Sofia Wiberg and Stina Nyberg share an interest in participation, embodied knowledge and embarrassing encounters. Wiberg holds a PhD at the Urban and Regional studies division at KTH. She has experience of working with participatory processes in planning. Her work concerns dialogue, performativity and practice based knowledge. Nyberg works as a choreographer and dancer. Her work departs the social, biological and political construction of the body, and its ability to move.
We have collaborated within “Rehearsals – 8 acts on the politics of listening” (2013-14), initiated by Sofia Wiberg together with Petra Bauer, and participated in the symposium “Participatory Practices in Art and Architecture” (2015). In november 2016 we participated in the conference AHRA (Architectural Humanities Research Association) Architecture & Feminisms: Ecologies/Economies/Technologies with our act “Listen up”: Based on our speech, we have published a text in the magazine Paletten 2017.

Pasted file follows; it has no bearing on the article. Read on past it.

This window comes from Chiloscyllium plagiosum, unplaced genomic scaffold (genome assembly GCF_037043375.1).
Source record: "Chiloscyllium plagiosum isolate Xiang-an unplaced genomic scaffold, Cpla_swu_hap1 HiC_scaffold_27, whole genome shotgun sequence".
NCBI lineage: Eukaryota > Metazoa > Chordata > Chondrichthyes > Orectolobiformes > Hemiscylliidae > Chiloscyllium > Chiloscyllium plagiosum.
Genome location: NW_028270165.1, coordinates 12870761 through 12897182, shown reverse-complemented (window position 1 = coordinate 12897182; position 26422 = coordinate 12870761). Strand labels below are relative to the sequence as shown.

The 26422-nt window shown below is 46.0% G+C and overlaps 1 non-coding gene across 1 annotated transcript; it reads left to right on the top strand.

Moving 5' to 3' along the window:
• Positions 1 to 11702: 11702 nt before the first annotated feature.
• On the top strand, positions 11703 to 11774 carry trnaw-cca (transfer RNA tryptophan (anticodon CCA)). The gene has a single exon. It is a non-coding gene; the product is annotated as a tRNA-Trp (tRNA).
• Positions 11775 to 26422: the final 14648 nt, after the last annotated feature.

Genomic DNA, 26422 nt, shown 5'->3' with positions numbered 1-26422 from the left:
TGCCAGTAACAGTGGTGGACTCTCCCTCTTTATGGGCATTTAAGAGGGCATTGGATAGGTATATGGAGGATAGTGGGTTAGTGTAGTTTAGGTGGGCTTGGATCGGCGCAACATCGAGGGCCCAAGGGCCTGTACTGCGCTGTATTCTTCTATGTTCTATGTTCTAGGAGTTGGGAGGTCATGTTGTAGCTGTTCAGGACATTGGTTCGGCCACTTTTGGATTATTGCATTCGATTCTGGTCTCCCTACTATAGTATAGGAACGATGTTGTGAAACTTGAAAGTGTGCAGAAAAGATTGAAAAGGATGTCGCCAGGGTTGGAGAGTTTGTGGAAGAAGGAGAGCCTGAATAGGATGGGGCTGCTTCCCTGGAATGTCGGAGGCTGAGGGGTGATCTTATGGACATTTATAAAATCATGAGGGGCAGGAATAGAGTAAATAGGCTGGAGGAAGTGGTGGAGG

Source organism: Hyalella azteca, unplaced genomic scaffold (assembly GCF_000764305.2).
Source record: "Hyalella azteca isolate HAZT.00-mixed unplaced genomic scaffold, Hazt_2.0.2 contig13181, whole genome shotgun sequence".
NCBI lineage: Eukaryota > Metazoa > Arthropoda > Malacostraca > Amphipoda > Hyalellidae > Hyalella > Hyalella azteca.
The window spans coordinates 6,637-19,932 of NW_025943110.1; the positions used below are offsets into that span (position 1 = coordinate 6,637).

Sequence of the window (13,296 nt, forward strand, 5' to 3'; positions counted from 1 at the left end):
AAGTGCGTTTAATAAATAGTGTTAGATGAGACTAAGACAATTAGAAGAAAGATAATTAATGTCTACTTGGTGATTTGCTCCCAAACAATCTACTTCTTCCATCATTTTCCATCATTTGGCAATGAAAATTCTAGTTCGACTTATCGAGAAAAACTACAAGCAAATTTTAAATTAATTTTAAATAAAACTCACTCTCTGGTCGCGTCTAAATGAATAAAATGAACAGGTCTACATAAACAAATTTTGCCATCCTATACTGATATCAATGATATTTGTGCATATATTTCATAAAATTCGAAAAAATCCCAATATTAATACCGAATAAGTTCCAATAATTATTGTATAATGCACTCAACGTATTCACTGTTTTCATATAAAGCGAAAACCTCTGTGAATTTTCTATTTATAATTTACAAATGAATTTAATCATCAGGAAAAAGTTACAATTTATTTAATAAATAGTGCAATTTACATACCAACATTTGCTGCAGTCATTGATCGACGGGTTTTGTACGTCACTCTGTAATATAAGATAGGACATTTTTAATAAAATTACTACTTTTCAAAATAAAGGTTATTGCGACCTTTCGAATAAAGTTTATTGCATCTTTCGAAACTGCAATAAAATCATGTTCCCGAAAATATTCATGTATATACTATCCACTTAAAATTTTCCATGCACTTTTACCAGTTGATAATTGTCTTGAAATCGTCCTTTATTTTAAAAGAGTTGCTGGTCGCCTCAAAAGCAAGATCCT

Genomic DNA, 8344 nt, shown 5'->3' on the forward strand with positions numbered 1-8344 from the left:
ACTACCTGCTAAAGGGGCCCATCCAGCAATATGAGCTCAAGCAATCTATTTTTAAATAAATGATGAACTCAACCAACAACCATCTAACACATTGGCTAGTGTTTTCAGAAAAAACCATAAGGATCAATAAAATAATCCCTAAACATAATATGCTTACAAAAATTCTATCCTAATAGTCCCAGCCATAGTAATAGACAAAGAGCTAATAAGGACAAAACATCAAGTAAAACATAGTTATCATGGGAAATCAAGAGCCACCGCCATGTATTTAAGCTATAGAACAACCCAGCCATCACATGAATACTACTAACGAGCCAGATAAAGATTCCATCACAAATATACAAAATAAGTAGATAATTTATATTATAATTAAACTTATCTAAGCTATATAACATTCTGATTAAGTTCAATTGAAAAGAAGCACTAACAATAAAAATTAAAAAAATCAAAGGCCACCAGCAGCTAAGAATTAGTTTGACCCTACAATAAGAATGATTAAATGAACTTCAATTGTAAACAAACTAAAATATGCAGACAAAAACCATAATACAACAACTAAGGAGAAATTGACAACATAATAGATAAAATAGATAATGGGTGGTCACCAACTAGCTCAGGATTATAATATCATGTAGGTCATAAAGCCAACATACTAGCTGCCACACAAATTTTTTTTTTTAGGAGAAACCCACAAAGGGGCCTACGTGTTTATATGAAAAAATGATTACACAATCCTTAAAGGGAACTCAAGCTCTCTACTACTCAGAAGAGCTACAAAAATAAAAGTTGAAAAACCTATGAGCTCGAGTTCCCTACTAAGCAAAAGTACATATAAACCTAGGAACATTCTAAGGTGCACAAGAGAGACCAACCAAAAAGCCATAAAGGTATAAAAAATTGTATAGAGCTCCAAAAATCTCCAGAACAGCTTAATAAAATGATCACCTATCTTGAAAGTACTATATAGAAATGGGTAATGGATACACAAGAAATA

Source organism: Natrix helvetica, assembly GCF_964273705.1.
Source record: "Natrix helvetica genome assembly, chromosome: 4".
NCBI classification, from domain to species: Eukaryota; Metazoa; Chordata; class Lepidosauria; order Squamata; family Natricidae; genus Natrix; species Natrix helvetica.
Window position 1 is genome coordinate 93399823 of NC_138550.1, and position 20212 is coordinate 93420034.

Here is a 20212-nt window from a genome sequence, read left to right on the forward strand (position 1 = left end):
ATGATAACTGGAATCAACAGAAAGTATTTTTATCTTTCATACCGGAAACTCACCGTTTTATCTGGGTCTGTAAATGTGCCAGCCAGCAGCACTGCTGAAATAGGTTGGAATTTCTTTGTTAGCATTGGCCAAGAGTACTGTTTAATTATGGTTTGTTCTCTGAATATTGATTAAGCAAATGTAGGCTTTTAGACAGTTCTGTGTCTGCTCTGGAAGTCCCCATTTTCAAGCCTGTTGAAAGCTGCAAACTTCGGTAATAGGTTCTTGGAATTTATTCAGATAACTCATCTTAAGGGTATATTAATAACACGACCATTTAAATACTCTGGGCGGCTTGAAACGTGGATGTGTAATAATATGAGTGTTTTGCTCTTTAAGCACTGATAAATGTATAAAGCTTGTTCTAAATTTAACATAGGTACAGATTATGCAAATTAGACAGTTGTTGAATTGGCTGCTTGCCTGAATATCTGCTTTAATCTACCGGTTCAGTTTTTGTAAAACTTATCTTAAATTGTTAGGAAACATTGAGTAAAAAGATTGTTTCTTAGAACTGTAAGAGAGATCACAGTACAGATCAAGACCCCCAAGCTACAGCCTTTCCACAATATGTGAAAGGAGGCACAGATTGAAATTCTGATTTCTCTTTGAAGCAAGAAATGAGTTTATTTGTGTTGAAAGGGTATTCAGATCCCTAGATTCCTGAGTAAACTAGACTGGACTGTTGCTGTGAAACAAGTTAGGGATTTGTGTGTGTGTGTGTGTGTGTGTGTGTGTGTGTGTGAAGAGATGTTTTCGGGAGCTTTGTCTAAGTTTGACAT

Although listening holds a central position in communication and politics it has been disregarded through a too one-sided focus on the voice (Lacey, 2014). Listening, in difference from the speech act, has been bound up in a cultural hierarchy of the senses that privileges the visual over the auditory and a logocentric frame in which listening is positioned as something passive, as opposed to acts of writing, reading and speaking. This connection to passivity has hindered listening to be seen as a political action (ibid).
With these thoughts as a starting point we want to rethink listening as an embodied and critical activity. With listening we do not only refer to words, but also to atmospheres, body languages and silences. If we learn to listen, we cannot decide in advance what we want to listen to. Listening encompasses unpredictability: to listen, to see, to experience, without makingpreconditioned judgements, interpretations, or analyses. We could say that the act of mutual listening directs us to that which we do not already know: to listen for the unexpected.
In this conference we want to explore the politics of listening through the practice of listening. Acknowledging how we are already surrounded by impressions we try to avoid discovering something new in favour of listening to the already existing. In this gymnastics for the senses we invite the doing to theorize itself.